I drove on part of the bypasses that were complete back in August (or whenever it was I was last there); the roads are incredible; I can't believe how wide they are. I also can't believe how fast they got this completed. I don't recall public discussion about these bypasses even as recently as 2011 or 2012. I'm sure it was all there but I missed it, but in my mind, these huge bypasses were "done overnight."


Funny how time changes everything (regular readers know where this is going). After the election when he can throw his base under the bus, the Obama administration is likely to delay EPA rules on electric utilities and CO2. The question is why would he do this? He's not up for election any more. 

Time Changes Everything, Bob Wills

They Won't Build This Either -- Hillary, Barack, and Pocahantas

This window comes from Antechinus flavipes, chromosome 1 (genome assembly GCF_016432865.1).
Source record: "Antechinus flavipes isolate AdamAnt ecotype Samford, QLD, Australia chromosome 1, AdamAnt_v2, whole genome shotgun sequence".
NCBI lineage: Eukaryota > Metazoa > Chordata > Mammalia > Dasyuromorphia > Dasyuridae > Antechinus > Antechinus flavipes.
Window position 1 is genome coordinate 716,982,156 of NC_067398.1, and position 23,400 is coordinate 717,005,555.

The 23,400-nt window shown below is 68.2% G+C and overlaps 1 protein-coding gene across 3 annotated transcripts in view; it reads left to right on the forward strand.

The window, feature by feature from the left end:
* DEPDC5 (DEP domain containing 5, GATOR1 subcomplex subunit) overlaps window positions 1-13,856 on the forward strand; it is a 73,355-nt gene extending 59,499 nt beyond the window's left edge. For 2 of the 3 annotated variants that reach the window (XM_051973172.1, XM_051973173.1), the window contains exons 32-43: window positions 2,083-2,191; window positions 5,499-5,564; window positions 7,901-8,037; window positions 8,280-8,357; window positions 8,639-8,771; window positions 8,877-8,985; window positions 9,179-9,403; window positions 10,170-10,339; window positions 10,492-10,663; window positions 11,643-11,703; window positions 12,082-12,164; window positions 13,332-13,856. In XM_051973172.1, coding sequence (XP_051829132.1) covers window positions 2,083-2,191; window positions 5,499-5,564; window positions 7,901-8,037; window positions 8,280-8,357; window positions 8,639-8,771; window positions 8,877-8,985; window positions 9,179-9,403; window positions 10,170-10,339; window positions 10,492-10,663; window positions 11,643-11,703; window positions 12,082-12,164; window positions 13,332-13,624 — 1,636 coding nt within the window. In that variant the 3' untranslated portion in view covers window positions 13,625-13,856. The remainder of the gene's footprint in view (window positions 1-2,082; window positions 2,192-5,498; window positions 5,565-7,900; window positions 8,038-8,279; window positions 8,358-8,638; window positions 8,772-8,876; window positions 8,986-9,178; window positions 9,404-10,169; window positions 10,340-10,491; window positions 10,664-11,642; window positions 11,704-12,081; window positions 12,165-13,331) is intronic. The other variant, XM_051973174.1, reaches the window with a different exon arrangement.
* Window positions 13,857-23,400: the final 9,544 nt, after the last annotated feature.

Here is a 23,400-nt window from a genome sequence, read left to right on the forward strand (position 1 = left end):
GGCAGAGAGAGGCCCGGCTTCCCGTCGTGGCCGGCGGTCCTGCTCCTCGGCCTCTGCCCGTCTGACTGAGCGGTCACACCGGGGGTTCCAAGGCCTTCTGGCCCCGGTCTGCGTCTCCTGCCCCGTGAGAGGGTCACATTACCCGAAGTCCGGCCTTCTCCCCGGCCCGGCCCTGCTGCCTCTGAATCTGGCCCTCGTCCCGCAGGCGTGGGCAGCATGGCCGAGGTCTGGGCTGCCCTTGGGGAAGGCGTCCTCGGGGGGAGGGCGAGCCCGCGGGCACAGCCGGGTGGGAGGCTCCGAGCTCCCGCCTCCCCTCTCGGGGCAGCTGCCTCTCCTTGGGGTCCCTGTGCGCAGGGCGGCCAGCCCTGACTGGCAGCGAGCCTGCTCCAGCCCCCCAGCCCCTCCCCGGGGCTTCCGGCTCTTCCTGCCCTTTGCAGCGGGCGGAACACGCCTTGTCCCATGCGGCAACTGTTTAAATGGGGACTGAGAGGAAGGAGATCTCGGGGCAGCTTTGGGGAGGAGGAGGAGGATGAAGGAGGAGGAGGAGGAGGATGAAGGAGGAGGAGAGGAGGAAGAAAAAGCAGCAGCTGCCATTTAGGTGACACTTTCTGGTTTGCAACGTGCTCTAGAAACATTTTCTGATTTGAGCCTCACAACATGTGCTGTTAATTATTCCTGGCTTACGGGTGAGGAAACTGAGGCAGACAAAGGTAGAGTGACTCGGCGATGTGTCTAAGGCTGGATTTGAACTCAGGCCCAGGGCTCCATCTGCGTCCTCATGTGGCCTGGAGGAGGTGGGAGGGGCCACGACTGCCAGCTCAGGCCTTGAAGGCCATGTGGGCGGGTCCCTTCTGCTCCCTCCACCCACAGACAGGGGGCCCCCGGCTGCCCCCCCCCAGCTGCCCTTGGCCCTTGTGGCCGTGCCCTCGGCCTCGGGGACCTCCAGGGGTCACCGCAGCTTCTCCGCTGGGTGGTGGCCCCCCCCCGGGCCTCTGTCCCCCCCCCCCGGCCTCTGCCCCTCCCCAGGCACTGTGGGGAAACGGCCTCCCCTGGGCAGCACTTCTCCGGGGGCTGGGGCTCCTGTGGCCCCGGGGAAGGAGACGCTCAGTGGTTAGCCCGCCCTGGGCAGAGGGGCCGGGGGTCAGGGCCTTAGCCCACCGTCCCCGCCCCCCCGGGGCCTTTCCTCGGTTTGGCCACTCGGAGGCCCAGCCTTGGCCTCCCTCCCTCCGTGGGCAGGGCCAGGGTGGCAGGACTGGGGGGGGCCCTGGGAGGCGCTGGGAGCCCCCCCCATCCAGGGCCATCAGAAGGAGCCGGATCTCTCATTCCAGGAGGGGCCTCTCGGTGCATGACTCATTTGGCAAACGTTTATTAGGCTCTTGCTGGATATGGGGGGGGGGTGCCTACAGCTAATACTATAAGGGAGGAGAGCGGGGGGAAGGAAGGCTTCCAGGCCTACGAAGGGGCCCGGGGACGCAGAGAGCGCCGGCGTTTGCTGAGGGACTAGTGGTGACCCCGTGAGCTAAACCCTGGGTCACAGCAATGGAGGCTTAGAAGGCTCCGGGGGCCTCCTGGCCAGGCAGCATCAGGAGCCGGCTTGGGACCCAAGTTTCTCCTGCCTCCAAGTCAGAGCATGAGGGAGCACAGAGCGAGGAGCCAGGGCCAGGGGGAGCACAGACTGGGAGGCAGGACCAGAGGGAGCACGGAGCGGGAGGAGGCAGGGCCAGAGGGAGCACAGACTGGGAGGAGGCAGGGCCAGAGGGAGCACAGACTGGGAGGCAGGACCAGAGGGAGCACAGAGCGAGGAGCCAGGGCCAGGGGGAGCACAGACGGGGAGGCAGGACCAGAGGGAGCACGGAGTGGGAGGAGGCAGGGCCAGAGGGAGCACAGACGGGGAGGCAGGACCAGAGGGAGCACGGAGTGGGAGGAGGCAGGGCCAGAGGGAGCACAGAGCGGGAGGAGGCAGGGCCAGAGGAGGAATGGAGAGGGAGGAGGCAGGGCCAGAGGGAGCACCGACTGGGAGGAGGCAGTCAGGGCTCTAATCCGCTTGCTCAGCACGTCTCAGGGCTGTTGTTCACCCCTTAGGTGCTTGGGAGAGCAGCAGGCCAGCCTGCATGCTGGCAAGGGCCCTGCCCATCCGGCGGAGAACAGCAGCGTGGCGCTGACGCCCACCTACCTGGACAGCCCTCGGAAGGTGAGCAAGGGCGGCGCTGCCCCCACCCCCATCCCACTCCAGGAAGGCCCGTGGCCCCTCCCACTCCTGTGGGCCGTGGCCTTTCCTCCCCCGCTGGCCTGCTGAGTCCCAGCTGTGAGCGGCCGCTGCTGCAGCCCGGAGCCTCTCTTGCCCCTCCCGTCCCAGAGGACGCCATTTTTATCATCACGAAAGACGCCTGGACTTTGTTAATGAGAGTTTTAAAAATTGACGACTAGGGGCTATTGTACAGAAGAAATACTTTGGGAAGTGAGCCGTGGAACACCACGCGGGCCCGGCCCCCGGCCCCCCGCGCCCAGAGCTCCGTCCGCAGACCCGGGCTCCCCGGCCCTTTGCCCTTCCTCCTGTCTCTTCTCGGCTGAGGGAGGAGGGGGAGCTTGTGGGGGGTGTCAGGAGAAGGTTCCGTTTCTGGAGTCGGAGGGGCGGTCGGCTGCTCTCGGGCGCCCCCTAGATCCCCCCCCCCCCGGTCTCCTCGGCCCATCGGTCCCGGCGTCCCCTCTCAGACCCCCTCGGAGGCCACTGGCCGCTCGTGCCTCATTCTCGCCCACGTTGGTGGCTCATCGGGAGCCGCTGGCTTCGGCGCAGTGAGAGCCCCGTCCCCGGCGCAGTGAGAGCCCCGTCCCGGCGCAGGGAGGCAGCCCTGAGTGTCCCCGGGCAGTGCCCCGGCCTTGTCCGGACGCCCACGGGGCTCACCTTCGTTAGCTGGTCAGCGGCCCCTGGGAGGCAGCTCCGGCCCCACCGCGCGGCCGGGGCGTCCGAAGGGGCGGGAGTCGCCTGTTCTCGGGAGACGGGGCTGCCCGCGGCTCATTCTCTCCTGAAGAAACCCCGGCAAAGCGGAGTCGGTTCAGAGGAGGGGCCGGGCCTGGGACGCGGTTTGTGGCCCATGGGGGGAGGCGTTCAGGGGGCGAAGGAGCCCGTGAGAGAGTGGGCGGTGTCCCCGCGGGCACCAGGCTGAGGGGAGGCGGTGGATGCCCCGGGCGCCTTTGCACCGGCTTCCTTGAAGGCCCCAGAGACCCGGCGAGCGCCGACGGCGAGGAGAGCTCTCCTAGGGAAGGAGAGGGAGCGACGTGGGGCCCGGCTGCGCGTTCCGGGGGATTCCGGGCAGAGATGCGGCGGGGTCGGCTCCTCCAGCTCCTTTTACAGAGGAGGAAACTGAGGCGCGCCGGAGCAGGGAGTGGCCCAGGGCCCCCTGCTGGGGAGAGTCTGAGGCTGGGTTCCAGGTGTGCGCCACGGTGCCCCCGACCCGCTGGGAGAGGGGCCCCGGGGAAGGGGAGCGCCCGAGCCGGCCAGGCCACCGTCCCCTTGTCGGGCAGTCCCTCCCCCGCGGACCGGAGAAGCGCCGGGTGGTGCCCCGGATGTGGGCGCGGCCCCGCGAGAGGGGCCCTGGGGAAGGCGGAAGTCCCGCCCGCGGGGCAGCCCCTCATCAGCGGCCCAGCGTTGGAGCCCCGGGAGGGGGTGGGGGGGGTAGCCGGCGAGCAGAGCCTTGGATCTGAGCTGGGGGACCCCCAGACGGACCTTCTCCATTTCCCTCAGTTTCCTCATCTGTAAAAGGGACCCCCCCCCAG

The Bismarck Tribune is reporting:
Watford City officials joined principals from Triton Real Estate Investments in a ground-breaking ceremony held Oct. 15 for a new 40,000- square-foot, four-story office and retail building located on Main Street in Watford City.
“We’re very excited about this,” said Jonathan Kalikow, one of the principals of Triton Real Estate Investments. “It’s our first office building in North Dakota. It’s our first, but definitely not our last.”
Estimated cost of the building is approximately $15.5 million. Triton currently has no tenants for the new building.
The rumor is that all building material will be delivered by trucks using roads built by the government and/or trains using rail placed on ground given to tycoons in the 19th century.

Audio CD Nominations, January 20, 2017

I'm starting to put together a commemorative audio CD for the outgoing president come January 20, 2017.  I'll choose the best 20.

Here's the first nomination.

Ray Price, For The Good Times

The Fill Rate? 87; The West Region Had A Fill Rate Of Only 8 BCF -- October 30, 2014

The magic number is now more than 100 as winter approaches.

More is better if one is worried about preparation for the winter.

The number today: 87. At the link, scroll down to see the graph.

See "NG_Fill_Rate" at bottom of blog for past posts on this subject.

This link probably explains the most.